Effective today, according to Stars and Stripes, troops in Iraq will no longer be able to access sites like YouTube and MySpace on official Defense Department computers.
The stated reason is that these sites suck up too much bandwidth.
Defense officials said the move is solely a reaction to the heavy drain the streaming video and audio can put on the defense computer network.
"We’re not passing any judgment on these sites, we’re just saying you shouldn’t be accessing them at work," said Julie Ziegenhorn, spokeswoman for U.S. Strategic Command. "This is a bandwidth and network management issue. We’ve got to have the networks open to do our mission. They have to be reliable, timely and secure."
But, these sites are used frequently by troops in Iraq to post pictures and share information with family and friends back home. Apparently, that isn't much of a concern to the Defense Department because -- remember -- gotta save that bandwidth.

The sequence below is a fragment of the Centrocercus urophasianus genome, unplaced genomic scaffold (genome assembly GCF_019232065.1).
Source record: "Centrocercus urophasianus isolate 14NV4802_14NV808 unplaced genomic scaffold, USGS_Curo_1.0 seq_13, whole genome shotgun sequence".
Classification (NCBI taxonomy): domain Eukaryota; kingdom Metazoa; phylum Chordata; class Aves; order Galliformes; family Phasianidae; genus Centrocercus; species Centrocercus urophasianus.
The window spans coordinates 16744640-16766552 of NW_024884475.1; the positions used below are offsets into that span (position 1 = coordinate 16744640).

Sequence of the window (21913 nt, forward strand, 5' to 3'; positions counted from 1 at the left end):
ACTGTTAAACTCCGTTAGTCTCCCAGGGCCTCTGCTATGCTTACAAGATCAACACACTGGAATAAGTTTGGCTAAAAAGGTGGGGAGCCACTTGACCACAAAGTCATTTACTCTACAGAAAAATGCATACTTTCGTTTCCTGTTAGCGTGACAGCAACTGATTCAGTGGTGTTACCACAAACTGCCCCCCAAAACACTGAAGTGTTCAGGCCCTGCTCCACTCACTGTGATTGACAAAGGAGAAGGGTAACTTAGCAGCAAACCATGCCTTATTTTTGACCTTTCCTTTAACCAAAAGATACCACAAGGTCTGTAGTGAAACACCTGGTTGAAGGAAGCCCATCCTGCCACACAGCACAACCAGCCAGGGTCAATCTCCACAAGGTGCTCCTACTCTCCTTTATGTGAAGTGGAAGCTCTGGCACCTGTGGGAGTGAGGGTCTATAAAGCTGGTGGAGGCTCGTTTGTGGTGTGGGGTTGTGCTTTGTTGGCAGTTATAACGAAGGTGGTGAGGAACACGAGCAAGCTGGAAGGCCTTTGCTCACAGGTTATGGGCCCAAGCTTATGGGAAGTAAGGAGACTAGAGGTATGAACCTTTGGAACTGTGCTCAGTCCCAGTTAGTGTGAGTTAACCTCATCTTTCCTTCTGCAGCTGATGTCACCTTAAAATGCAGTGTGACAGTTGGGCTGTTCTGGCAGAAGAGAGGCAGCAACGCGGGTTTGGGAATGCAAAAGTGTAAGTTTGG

Oh wait, look --
Ironically, the Defense Department this year had just begun expanding its own use of YouTube to reach a younger, broader audience and show clips of U.S. troops in action.
So, the DoD bans troops from YouTube while using it to recruit.
Maybe their new recruiting message can be: "Like this cool website? Well, enjoy it while it lasts. Because as soon as you sign up it's the last you'll see of it."
Besides, you don't imagine that there might be another, sinister reason why the Pentagon is doing this, do you? Like maybe they want to block troops from sharing photos and video and that show that Iraq is not the happy playground the administration claims it to be?
Nah. Couldn't be that. That would be dishonest and paranoid and controlling. It's gotta be that bandwidth thing.
Oh, and as the Wired blog Danger Room points out:
Massive bandwidth-sucking PowerPoint briefings are naturally still allowed.